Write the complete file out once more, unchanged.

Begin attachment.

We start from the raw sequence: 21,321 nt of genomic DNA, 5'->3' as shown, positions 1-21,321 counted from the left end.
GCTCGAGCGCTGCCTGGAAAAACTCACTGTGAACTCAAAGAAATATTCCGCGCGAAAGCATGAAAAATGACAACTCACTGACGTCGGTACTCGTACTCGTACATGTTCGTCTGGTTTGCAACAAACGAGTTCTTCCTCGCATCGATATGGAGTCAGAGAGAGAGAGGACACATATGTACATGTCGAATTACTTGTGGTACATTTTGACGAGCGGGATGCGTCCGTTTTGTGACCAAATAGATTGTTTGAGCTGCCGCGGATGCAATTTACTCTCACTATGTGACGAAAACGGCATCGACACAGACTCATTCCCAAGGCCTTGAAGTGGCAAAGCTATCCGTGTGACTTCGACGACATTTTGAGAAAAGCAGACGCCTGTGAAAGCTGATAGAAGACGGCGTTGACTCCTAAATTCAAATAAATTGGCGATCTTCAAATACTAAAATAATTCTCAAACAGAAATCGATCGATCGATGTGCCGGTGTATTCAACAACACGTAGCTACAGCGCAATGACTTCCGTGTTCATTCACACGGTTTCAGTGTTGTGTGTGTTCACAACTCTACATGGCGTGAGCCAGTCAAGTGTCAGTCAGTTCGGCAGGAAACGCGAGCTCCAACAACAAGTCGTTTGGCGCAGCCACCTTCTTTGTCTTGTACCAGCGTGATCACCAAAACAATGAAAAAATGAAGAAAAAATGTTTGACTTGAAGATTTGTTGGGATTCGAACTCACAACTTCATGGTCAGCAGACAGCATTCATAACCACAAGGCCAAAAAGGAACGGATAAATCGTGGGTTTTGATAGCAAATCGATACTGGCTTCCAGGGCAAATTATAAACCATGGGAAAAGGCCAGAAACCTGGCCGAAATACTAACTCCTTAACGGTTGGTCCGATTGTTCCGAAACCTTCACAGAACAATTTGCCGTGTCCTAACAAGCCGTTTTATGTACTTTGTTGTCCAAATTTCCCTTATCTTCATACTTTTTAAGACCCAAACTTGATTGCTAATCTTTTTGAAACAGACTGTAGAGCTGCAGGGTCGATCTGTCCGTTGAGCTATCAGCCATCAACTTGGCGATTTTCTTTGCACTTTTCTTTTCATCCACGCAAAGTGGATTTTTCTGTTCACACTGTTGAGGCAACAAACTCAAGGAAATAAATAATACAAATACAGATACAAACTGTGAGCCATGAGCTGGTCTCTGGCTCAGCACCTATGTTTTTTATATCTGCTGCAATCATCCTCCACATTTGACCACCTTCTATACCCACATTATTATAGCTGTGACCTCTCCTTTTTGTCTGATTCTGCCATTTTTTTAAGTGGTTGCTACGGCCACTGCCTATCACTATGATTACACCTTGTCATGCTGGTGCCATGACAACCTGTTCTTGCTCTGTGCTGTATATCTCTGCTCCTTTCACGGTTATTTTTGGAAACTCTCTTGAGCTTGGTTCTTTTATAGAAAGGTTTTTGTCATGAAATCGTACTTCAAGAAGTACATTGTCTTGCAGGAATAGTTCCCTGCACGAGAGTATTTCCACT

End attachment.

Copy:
We start from the raw sequence: 21,321 nt of genomic DNA, 5'->3' as shown, positions 1-21,321 counted from the left end.
GCTCGAGCGCTGCCTGGAAAAACTCACTGTGAACTCAAAGAAATATTCCGCGCGAAAGCATGAAAAATGACAACTCACTGACGTCGGTACTCGTACTCGTACATGTTCGTCTGGTTTGCAACAAACGAGTTCTTCCTCGCATCGATATGGAGTCAGAGAGAGAGAGGACACATATGTACATGTCGAATTACTTGTGGTACATTTTGACGAGCGGGATGCGTCCGTTTTGTGACCAAATAGATTGTTTGAGCTGCCGCGGATGCAATTTACTCTCACTATGTGACGAAAACGGCATCGACACAGACTCATTCCCAAGGCCTTGAAGTGGCAAAGCTATCCGTGTGACTTCGACGACATTTTGAGAAAAGCAGACGCCTGTGAAAGCTGATAGAAGACGGCGTTGACTCCTAAATTCAAATAAATTGGCGATCTTCAAATACTAAAATAATTCTCAAACAGAAATCGATCGATCGATGTGCCGGTGTATTCAACAACACGTAGCTACAGCGCAATGACTTCCGTGTTCATTCACACGGTTTCAGTGTTGTGTGTGTTCACAACTCTACATGGCGTGAGCCAGTCAAGTGTCAGTCAGTTCGGCAGGAAACGCGAGCTCCAACAACAAGTCGTTTGGCGCAGCCACCTTCTTTGTCTTGTACCAGCGTGATCACCAAAACAATGAAAAAATGAAGAAAAAATGTTTGACTTGAAGATTTGTTGGGATTCGAACTCACAACTTCATGGTCAGCAGACAGCATTCATAACCACAAGGCCAAAAAGGAACGGATAAATCGTGGGTTTTGATAGCAAATCGATACTGGCTTCCAGGGCAAATTATAAACCATGGGAAAAGGCCAGAAACCTGGCCGAAATACTAACTCCTTAACGGTTGGTCCGATTGTTCCGAAACCTTCACAGAACAATTTGCCGTGTCCTAACAAGCCGTTTTATGTACTTTGTTGTCCAAATTTCCCTTATCTTCATACTTTTTAAGACCCAAACTTGATTGCTAATCTTTTTGAAACAGACTGTAGAGCTGCAGGGTCGATCTGTCCGTTGAGCTATCAGCCATCAACTTGGCGATTTTCTTTGCACTTTTCTTTTCATCCACGCAAAGTGGATTTTTCTGTTCACACTGTTGAGGCAACAAACTCAAGGAAATAAATAATACAAATACAGATACAAACTGTGAGCCATGAGCTGGTCTCTGGCTCAGCACCTATGTTTTTTATATCTGCTGCAATCATCCTCCACATTTGACCACCTTCTATACCCACATTATTATAGCTGTGACCTCTCCTTTTTGTCTGATTCTGCCATTTTTTTAAGTGGTTGCTACGGCCACTGCCTATCACTATGATTACACCTTGTCATGCTGGTGCCATGACAACCTGTTCTTGCTCTGTGCTGTATATCTCTGCTCCTTTCACGGTTATTTTTGGAAACTCTCTTGAGCTTGGTTCTTTTATAGAAAGGTTTTTGTCATGAAATCGTACTTCAAGAAGTACATTGTCTTGCAGGAATAGTTCCCTGCACGAGAGTATTTCCACT